- Stage two highlights how individuals do not often act in the way that economists and economic principles have generally assumed. Instead, Kahneman argues that individuals operate more in line with his prospect theory; and
- Stage three shifts its attention to Kahneman’s work on happiness.
Thinking, Fast and Slow is a wonderfully entertaining read, although it also challenges some of the core tenants of economic ideas, particularly the concept of rational man.
Human Action: A Treatise on Economics, by Austrian economist Ludwig von Mises, argues in favour of free markets through the study of praxeology, the study of purposeful decision making by humans.
Writing in 1949, Mises argues that much of the technological progress and growth in wealth over the past two hundred years has been due to free-market economic principles.
In line with this argument, Mises argues against government regulation or interference with the economy. Although this may not be a work that fans of Keynes will naturally gravitate towards; it is still a powerful read by a highly respected and influential economist.
Other Top Economics Books
The Affluent Society
John Kenneth Galbraith, a Harvard economist, looked to post-war America in this 1958 work. Starting the book as he means to go on, Galbraith wrote: “wealth is not without its advantages” and indeed, his work sets out to discuss just that.
Highlighting economic inequality between the relatively wealthy private sector and the poor public sector, Galbraith’s work became a bestseller, even popularising such terms as “conventional wisdom.”
If you’re interested in economic developments in the U.S.A. or need to study them as part of an economics course, then The Affluent Society is a must-read.
The Great Transformation: The Political and Economic Origins of Our Time
Part economic history, part sociology work, Karl Polanyi’s book looks at the changes brought about by the Industrial Revolution, from both an economic and social perspective.
A book that argues strongly against free markets, this is a great, and still relevant, read if you’re interested in learning more about economics in the context of globalisation.
Capitalism, Socialism, and Democracy
Written by Joseph Schumpeter, this work on economics and sociology has stood the test of time, and continues to be relevant decades after its release.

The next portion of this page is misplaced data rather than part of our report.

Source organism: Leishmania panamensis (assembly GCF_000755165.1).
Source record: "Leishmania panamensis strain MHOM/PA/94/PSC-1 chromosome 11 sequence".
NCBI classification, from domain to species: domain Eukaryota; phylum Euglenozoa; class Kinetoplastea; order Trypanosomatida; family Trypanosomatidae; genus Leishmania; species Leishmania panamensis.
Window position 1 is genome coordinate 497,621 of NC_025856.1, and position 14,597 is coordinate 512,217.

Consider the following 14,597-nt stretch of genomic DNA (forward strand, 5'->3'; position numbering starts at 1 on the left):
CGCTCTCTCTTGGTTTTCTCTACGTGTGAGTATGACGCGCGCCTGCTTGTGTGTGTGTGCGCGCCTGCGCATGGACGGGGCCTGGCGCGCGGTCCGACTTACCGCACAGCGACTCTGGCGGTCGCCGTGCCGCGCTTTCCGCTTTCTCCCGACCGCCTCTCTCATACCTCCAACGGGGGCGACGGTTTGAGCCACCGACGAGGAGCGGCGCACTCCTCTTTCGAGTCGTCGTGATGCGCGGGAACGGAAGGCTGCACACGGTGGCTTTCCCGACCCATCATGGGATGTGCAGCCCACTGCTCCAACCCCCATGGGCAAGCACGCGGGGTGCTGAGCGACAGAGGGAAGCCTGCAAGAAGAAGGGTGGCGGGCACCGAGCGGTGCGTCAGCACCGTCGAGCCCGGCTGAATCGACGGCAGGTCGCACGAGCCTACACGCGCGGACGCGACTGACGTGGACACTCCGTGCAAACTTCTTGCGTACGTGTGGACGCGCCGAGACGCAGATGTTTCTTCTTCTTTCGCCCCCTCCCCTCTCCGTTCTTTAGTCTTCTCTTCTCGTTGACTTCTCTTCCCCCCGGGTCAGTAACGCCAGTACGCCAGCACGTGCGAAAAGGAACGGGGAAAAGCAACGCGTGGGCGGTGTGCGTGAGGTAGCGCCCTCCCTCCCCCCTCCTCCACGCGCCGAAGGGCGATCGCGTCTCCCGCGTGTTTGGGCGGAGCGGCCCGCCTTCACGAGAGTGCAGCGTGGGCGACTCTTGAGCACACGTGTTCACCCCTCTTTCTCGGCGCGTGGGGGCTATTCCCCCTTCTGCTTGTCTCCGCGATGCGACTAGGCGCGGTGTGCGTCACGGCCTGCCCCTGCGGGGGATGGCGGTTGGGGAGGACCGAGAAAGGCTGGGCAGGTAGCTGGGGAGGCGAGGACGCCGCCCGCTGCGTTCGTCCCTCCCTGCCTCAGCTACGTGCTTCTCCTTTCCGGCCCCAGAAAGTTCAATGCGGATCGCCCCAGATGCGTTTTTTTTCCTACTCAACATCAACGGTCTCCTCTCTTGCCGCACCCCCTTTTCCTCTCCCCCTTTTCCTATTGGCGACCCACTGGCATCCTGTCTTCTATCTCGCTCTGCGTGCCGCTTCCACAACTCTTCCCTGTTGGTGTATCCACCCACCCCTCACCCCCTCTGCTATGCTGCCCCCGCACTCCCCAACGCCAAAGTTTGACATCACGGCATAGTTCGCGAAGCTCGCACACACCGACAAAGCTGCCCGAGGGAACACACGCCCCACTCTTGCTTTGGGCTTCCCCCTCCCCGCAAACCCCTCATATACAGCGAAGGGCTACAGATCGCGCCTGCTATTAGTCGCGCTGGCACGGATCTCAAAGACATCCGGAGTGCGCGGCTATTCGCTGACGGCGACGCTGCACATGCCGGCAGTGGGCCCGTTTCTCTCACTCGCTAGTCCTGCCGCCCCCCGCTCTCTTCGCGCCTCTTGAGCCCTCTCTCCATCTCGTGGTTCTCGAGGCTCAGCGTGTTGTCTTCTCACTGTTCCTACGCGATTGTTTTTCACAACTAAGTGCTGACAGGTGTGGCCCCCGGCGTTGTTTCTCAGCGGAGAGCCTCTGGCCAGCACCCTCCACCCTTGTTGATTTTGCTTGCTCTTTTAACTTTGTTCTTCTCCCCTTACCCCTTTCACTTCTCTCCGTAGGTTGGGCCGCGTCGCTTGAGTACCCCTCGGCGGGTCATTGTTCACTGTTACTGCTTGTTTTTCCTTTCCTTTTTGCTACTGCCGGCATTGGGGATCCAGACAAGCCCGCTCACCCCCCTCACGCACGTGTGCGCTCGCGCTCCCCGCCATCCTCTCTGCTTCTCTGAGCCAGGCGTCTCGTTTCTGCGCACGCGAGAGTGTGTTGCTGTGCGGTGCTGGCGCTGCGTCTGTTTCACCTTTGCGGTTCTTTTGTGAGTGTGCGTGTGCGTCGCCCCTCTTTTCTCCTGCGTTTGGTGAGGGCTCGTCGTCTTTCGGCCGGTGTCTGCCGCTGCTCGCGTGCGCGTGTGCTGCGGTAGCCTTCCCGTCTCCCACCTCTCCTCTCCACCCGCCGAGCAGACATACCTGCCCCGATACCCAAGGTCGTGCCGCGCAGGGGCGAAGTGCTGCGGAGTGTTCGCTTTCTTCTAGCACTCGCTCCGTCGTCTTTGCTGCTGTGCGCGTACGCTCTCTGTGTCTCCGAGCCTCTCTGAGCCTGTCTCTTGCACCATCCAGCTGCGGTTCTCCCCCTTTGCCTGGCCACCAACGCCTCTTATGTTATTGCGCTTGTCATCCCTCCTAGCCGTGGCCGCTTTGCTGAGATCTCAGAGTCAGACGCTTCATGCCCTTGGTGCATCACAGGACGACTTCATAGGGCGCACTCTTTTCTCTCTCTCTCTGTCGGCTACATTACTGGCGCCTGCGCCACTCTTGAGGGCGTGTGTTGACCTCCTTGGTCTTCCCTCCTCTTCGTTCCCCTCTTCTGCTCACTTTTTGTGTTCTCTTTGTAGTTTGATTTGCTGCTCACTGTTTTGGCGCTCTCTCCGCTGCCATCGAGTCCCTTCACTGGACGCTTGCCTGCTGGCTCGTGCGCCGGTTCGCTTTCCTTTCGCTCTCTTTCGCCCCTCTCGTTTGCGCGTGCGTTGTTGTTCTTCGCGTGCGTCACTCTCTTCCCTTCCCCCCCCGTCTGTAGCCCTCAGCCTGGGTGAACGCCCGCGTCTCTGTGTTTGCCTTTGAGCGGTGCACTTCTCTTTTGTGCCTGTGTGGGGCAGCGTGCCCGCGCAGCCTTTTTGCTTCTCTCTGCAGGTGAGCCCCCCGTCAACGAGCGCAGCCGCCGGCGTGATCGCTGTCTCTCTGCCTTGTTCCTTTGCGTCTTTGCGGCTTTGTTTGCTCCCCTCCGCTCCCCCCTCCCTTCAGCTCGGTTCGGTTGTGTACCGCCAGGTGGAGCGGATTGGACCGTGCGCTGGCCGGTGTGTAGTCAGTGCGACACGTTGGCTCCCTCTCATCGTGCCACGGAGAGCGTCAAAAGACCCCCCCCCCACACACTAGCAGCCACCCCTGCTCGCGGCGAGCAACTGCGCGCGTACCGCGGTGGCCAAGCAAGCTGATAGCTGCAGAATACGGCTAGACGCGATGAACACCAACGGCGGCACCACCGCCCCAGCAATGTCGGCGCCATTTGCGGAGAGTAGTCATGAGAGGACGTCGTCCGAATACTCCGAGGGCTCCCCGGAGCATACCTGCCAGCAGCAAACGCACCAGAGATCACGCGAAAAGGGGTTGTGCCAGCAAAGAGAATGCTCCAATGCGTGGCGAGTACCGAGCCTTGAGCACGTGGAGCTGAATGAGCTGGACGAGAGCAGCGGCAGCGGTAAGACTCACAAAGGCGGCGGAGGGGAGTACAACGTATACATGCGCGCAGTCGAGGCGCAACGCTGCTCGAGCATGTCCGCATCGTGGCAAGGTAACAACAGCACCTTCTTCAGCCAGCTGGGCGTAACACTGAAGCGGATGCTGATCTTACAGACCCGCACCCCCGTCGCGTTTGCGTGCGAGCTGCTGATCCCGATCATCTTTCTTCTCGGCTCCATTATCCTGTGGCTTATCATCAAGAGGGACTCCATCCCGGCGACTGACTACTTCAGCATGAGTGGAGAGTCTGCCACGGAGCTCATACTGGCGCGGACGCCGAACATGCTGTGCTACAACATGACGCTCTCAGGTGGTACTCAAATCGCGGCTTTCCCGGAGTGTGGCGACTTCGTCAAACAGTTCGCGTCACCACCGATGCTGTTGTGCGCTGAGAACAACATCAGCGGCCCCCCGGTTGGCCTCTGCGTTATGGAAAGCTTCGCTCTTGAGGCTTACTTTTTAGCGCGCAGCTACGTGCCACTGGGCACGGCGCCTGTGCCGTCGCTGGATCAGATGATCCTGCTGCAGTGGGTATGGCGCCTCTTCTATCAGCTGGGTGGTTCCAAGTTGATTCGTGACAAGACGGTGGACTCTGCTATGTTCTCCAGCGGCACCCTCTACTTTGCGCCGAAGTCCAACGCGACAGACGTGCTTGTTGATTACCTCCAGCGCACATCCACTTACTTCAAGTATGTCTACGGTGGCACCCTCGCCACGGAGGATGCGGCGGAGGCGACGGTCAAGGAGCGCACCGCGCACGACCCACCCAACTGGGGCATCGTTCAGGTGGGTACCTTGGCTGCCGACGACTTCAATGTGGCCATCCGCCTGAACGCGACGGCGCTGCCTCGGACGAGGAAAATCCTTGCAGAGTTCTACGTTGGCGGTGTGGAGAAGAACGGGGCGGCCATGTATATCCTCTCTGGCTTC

As the title of the books suggests, Schumpeter tackles topics as broad as capitalism and socialism, whilst refusing to be drawn into taking a stance that advocates either side. Instead, Schumpeter argues against both, making this work equal parts compelling and intriguing.
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If you don't want to buy economics works, your library should have plenty of top economics books that you can borrow. (Source: CC BY-SA 2.0, Alexandre Duret-Lutz, Flickr)
Choose The Best Economics Books For You
This article covered the following economics titles:
|An Inquiry into the Nature and Causes of the Wealth of Nations||Adam Smith||1776|
|Freakonomics: A Rogue Economist Explores the Hidden Side of Everything||Steven D. Levitt and Stephen J. Dubner||2005|
|John Maynard Keynes: 1883-1946||Robert Skidelsky||2003|
|Capital in the Twenty-First Century||Thomas Piketty||2014|
|The General Theory of Employment, Interest and Money||John Maynard Keynes||1936|
|Thinking, Fast and Slow||Daniel Kahneman||2011|
|Human Action||Ludwig von Mises||1949|
|The Affluent Society||John Kenneth Galbraith||1958|
|The Great Transformation: The Political and Economic Origins of Our Time||Karl Polanyi||1944|
|Capitalism, Socialism, and Democracy||Joseph Schumpeter||1942|
Overall, the economics works that you choose to read will depend on:
- Which economists you support the most, whether that’s Keynes or Friedman;
- Whether any books form part of your fundamental course or university curriculum;
- What topics the book covers, for example, behavioural economics or macroeconomics; and
- How easy the book is to read.
Whilst any serious economist would likely invest some time reading the works of all the major economic thinkers, past to present, in order to understand each thinker's economic theory, if you’re studying economics at A-level you may not have that kind of time available to you.
If that’s the case, it’s best to select the titles that most appeal to you, which can teach you something different about economics that you did not know or had not previously considered.
For example, some books may serve as a great introductory work into an economics field you haven't previously studied. Equally, you may be able to better understand economics as a social science by reading a book such as Freakonomics.
What’s more, if you want to learn more about a particular economic figure and their theories, for example, Adam Smith and the “invisible hand” then you can also reach out to a Superprof tutor for their help. Superprof has a range of experienced tutors that can help improve your knowledge of key economic figures and economic concepts.